Though the fruity juice powder is now best known for the “Oh yeah!” of its Kool-Aid Man mascot, the recognizable anthropomorphic pitcher came along much later, after Kool-Aid was already a popular product.
Kool-Aid got its start in the 1920s as Fruit Smack, a liquid drink mix developed by Edwin Perkins of Hastings, Nebraska (which later went on to make Kool-Aid its state soft drink in 1998). Considering the competition Kool-Aid faces now with liquid drink mixes, it’s interesting that Fruit Smack was initially a liquid mix. The costs of packaging and risk of breaking bottles prompted Perkins to develop a way to remove the liquid, packaging it in personally-designed packages and renaming it Kool-Ade.
Eventually, the spelling was changed to Kool-Aid, and Perkins sold it as an affordable luxury for children at five cents per packet. The Smiling Face Pitcher was introduced in print ads in the 1950s, when Perkins sold Kool-Aid to General Foods. General Foods introduced lemonade and root beer to Kool-Aid’s standard six flavors, and in the mid-1970s, the Kool-Aid Man made his debut.
The Kool-Aid Man hasn’t changed much through the years, as Milwaukee Mag's article shows. The cheerful pitcher of red drink bursting through walls with his signature “Oh yeah!” is widely recognizable, even featured in the Museum of Modern Art and appearing several times in Fox’s television series Family Guy.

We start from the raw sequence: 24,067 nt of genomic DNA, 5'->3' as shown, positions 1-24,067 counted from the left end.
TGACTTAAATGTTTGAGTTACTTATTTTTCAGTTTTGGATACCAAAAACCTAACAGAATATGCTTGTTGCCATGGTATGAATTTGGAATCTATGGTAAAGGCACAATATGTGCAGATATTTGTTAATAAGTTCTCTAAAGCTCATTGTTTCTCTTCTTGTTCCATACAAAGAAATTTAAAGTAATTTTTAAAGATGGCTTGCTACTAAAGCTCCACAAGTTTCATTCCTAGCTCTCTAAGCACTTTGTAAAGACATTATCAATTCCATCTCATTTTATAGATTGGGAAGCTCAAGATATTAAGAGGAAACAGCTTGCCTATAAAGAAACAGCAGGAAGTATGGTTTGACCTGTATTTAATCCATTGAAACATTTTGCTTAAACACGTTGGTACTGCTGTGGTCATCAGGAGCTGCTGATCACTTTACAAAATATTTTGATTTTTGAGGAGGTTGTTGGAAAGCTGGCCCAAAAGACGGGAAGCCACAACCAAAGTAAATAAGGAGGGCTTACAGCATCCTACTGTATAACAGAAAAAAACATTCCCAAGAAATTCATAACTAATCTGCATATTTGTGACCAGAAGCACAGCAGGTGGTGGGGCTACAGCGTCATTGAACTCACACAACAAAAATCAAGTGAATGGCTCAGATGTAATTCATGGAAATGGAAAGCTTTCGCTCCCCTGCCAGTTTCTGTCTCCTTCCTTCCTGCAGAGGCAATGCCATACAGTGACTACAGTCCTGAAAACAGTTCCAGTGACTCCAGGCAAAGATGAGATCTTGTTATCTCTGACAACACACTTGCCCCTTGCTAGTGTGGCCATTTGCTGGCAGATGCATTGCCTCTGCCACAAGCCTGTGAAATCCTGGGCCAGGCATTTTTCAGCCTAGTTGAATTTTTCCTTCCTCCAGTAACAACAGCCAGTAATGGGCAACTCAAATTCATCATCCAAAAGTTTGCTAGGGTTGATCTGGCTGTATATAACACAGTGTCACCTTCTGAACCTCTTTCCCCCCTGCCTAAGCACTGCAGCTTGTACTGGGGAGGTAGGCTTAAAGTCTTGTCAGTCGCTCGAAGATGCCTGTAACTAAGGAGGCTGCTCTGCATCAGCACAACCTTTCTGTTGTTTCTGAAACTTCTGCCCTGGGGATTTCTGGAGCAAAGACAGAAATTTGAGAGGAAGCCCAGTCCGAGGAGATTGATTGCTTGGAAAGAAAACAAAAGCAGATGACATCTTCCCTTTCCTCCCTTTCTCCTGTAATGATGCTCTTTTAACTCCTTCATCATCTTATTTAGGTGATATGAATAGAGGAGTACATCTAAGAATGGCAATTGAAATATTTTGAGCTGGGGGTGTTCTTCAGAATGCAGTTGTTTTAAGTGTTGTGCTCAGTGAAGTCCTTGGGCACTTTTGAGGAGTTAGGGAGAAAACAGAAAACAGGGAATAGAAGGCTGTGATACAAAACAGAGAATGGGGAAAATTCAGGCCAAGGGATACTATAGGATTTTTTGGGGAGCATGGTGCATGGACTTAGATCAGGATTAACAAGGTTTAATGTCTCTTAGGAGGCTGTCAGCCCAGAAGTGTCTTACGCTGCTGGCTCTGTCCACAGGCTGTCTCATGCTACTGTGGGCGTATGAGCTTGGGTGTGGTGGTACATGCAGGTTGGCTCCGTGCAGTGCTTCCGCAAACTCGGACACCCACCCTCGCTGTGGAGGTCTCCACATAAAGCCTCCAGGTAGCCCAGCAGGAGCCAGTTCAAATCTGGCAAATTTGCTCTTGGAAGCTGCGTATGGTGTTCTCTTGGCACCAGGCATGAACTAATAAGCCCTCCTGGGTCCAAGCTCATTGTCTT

However, the signature Kool-Aid Man has recently been given a makeover. While he does still prefer walking through walls, this new Kool-Aid Man is entirely computer-generated and presented as a “celebrity trying to show he’s just a normal guy.” Instead of crashing through a wall mid-commercial, he’s now shown stepping out of the shower as a clear pitcher and choosing his “pants” (Kool-Aid flavors) for the day as a voiceover makes him a relatable character.
While the Kool-Aid Man is advancing into the technological future of computer-generated images, the products themselves are shaking hands with the past: Kraft has introduced into the lineup of Kool-Aid products Bursts and Jammers, which are liquid drinks more like the Fruit Smack that Edwin Perkins first invented.